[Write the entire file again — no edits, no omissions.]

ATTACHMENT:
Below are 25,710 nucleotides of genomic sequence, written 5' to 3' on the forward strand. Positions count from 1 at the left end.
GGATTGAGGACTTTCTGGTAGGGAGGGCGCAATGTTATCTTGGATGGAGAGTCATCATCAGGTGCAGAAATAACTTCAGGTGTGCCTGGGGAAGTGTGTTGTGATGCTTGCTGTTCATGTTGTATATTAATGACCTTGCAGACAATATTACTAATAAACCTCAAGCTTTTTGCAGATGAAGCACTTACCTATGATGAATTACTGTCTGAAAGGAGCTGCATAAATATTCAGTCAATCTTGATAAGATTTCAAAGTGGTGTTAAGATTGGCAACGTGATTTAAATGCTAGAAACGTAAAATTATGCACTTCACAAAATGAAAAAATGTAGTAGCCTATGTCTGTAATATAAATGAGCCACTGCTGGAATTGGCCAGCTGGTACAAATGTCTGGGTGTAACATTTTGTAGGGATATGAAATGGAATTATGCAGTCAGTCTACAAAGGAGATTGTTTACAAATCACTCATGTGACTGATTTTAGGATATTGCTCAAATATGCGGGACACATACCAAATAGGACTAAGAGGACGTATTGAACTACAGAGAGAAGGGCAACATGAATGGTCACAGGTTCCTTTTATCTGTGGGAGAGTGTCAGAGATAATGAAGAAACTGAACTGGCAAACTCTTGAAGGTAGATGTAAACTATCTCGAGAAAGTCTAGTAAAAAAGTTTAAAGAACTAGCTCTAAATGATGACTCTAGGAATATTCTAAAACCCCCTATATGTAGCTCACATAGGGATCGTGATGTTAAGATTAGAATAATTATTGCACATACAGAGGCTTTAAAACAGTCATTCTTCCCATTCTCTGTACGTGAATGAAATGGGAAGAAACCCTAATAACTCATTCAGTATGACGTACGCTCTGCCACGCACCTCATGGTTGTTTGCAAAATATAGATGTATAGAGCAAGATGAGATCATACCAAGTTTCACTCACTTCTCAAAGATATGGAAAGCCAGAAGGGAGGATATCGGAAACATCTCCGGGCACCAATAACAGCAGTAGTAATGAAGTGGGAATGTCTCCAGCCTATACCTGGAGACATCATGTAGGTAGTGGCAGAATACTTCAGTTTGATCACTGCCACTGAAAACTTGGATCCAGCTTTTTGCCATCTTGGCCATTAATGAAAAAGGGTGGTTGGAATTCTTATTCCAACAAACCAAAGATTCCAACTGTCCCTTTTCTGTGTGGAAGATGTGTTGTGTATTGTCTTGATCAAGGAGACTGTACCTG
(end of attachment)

Below are 25,710 nucleotides of genomic sequence, written 5' to 3' on the forward strand. Positions count from 1 at the left end.
GGATTGAGGACTTTCTGGTAGGGAGGGCGCAATGTTATCTTGGATGGAGAGTCATCATCAGGTGCAGAAATAACTTCAGGTGTGCCTGGGGAAGTGTGTTGTGATGCTTGCTGTTCATGTTGTATATTAATGACCTTGCAGACAATATTACTAATAAACCTCAAGCTTTTTGCAGATGAAGCACTTACCTATGATGAATTACTGTCTGAAAGGAGCTGCATAAATATTCAGTCAATCTTGATAAGATTTCAAAGTGGTGTTAAGATTGGCAACGTGATTTAAATGCTAGAAACGTAAAATTATGCACTTCACAAAATGAAAAAATGTAGTAGCCTATGTCTGTAATATAAATGAGCCACTGCTGGAATTGGCCAGCTGGTACAAATGTCTGGGTGTAACATTTTGTAGGGATATGAAATGGAATTATGCAGTCAGTCTACAAAGGAGATTGTTTACAAATCACTCATGTGACTGATTTTAGGATATTGCTCAAATATGCGGGACACATACCAAATAGGACTAAGAGGACGTATTGAACTACAGAGAGAAGGGCAACATGAATGGTCACAGGTTCCTTTTATCTGTGGGAGAGTGTCAGAGATAATGAAGAAACTGAACTGGCAAACTCTTGAAGGTAGATGTAAACTATCTCGAGAAAGTCTAGTAAAAAAGTTTAAAGAACTAGCTCTAAATGATGACTCTAGGAATATTCTAAAACCCCCTATATGTAGCTCACATAGGGATCGTGATGTTAAGATTAGAATAATTATTGCACATACAGAGGCTTTAAAACAGTCATTCTTCCCATTCTCTGTACGTGAATGAAATGGGAAGAAACCCTAATAACTCATTCAGTATGACGTACGCTCTGCCACGCACCTCATGGTTGTTTGCAAAATATAGATGTATAGAGCAAGATGAGATCATACCAAGTTTCACTCACTTCTCAAAGATATGGAAAGCCAGAAGGGAGGATATCGGAAACATCTCCGGGCACCAATAACAGCAGTAGTAATGAAGTGGGAATGTCTCCAGCCTATACCTGGAGACATCATGTAGGTAGTGGCAGAATACTTCAGTTTGATCACTGCCACTGAAAACTTGGATCCAGCTTTTTGCCATCTTGGCCATTAATGAAAAAGGGTGGTTGGAATTCTTATTCCAACAAACCAAAGATTCCAACTGTCCCTTTTCTGTGTGGAAGATGTGTTGTGTATTGTCTTGATCAAGGAGACTGTACCTG